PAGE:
A Simple Favour
Paul Feig has a career full of hits and misses, often within the same movie. He has a high risk, high reward attitude towards scene construction and complete commitment to long jokes hammered home. This means that a film like his Ghostbusters remake can contain moments as charming and career-defining as Kate McKinnon’s dance scene as well as a drawn-out gag about wonton soup no one needed. What always comes through a Feig feature, however, is that commitment and passion, especially for his characters. His latest venture, A Simple Favour, takes this distinctive fixation and applies it to a different and subtler tone of film than we are used to from him, as seductive as it is brash and funny.
If A Simple Favour convinces the audience of anything, it is how much fun it must be to play one of Feig’s female characters. Blake Lively comes alive in her role, completely astounding as the sexy and steely Emily Nelson, an aloof PR guru and mother who goes missing. Her performance is so compelling and watchable that the movie seems to sag in scenes when she is absent, especially because these sequences are carried by Anna Kendrick’s more nuanced and quiet character, Stephanie. Kendrick’s performance is also stellar as a nerdy single mother trying to find her new best friend. It is a role defined by its restraint and reserve, leaving questions and uncertainties as her character develops. The other major character is Emily’s husband Sean, a failed novelist dedicated to trying to keep up with his wife, played by the fashionable Henry Golding. Unlike the women’s, Golding’s acting is bland and doe eyed. Although unlikely to be purposeful, this vacuity actually serves to highlight the tense, fascinating relationship between Lively and Kendrick that propels the film forward.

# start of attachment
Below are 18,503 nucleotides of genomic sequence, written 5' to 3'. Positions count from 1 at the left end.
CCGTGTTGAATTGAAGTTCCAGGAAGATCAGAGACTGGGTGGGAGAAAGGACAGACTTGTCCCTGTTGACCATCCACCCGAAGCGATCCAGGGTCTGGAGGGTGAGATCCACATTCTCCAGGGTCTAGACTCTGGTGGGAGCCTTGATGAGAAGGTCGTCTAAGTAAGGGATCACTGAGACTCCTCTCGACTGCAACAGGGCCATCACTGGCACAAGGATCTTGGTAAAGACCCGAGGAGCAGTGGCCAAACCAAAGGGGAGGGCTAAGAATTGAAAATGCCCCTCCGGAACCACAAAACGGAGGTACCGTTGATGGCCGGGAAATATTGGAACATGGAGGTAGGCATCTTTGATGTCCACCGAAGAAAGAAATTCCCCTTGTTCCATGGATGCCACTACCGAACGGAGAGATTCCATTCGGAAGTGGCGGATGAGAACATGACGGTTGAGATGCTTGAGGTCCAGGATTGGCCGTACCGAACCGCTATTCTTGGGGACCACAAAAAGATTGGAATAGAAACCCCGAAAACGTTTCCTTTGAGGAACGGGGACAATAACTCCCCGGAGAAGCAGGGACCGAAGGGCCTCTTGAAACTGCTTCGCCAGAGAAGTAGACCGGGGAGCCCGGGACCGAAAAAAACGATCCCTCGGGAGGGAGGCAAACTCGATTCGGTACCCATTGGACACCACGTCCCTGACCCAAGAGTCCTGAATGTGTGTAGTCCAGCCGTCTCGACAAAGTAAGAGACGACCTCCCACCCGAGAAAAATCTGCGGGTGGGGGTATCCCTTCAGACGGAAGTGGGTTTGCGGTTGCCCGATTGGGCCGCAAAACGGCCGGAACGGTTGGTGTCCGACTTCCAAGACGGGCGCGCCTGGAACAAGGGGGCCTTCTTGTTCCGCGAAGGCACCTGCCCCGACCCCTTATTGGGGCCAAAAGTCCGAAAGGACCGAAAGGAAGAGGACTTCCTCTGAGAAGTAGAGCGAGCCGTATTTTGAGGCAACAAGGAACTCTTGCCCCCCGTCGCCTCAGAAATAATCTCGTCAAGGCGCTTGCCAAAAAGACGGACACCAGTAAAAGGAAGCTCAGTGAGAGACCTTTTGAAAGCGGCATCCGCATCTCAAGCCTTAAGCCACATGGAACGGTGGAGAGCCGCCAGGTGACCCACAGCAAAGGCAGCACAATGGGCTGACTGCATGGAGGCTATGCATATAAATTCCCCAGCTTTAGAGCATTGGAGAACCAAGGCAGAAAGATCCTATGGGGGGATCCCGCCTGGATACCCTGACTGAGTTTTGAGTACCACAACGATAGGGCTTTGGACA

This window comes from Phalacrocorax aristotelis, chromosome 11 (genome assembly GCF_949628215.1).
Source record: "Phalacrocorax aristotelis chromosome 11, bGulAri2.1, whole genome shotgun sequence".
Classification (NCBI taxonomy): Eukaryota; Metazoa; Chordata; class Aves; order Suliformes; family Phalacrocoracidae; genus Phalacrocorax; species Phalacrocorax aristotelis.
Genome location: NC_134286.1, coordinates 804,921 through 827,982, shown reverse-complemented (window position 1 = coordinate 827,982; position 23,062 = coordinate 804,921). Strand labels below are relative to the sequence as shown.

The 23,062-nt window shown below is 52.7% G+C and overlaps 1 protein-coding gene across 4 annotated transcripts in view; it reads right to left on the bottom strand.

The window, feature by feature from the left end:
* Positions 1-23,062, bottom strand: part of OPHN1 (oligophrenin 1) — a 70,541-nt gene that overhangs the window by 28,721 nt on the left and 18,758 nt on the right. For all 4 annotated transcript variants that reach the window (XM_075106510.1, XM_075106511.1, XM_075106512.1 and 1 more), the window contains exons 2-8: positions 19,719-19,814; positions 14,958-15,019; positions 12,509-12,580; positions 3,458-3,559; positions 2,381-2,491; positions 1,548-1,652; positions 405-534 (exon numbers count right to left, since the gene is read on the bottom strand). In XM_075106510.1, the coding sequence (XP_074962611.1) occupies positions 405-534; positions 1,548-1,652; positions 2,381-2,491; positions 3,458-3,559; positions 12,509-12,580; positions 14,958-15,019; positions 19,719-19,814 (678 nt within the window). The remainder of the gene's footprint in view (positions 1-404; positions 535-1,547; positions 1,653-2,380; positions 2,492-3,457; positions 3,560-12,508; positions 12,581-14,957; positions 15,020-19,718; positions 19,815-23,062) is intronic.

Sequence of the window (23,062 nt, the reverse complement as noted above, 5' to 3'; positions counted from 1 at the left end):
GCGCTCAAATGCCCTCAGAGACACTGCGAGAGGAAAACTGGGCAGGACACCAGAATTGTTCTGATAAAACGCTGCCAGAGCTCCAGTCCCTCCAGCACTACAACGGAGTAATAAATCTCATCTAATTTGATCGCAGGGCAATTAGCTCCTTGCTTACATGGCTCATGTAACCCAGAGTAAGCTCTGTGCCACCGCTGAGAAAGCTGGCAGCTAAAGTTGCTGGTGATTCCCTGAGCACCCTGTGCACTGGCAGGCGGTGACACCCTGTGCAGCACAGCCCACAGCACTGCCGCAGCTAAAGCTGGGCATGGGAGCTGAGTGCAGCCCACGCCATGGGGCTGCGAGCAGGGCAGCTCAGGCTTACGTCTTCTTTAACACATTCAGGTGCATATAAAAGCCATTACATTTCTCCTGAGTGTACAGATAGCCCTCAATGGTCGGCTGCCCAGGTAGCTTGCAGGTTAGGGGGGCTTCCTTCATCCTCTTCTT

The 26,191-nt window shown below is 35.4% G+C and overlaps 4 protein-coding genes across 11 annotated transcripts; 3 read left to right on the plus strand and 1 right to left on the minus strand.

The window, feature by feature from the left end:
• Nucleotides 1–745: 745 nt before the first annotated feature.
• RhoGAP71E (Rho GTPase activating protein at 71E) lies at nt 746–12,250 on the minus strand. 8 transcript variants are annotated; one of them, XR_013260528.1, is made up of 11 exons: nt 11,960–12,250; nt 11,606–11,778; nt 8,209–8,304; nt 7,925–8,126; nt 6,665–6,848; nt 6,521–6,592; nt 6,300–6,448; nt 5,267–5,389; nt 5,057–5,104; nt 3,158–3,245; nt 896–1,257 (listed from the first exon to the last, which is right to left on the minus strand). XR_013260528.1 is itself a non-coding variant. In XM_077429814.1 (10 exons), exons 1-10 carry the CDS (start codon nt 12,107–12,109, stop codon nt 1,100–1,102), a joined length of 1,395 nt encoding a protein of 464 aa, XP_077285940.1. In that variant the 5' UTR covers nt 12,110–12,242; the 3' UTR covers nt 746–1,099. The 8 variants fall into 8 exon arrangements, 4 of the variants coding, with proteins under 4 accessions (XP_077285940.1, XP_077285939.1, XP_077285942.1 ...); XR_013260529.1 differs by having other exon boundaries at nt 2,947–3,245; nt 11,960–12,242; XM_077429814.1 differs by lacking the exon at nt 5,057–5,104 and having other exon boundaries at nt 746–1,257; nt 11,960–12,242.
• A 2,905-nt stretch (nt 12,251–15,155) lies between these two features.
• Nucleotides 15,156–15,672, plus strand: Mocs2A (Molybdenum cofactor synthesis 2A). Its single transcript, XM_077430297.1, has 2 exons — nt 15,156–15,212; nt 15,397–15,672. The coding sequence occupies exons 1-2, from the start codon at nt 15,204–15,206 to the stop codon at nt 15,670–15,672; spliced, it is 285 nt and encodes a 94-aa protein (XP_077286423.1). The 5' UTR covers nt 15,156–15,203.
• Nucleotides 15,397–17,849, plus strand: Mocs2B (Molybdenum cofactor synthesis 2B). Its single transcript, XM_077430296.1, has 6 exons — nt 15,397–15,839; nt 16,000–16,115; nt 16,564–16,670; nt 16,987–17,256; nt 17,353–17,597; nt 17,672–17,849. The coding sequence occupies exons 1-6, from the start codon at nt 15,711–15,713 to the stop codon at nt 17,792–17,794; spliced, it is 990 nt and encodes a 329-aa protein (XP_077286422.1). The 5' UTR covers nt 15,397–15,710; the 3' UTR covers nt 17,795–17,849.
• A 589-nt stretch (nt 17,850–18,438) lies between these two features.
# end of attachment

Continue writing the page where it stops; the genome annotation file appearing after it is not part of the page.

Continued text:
Another of Feig’s passions that comes through is his love of cinematic history. The whole movie feels like an excuse to try out every trick in the film noir book, including doppelgangers, long scenes with dozens of internal plot twists and martinis served at grave side. Paired with flashes of the director’s slapstick and earnest humour this does occasionally fall into the hammy, but it’s done with such charm and enthusiasm that it is not sickly. Unfortunately, this indulgence does make the pacing of A Simple Favour uneven. It needs to support a lot of single-serve characters and locations, some of which don’t pay off and are strange dead points in the otherwise edgy and flirty plot.
It is undeniable that this film is fun to watch. However, it also does more than that. Like recent TV triumph Big Little Lies, A Simple Favour shows that a screen plot can centre around women and be sharp, feminine and feminist without becoming saccharine, preachy or niche. It stands on its own and is a fantastic example of what smart and thoughtful cinema can look like in the hands of a passionate vision.
A simple Favour is released nationwide on 20th September 2018.
Watch the trailer for A simple Favour here: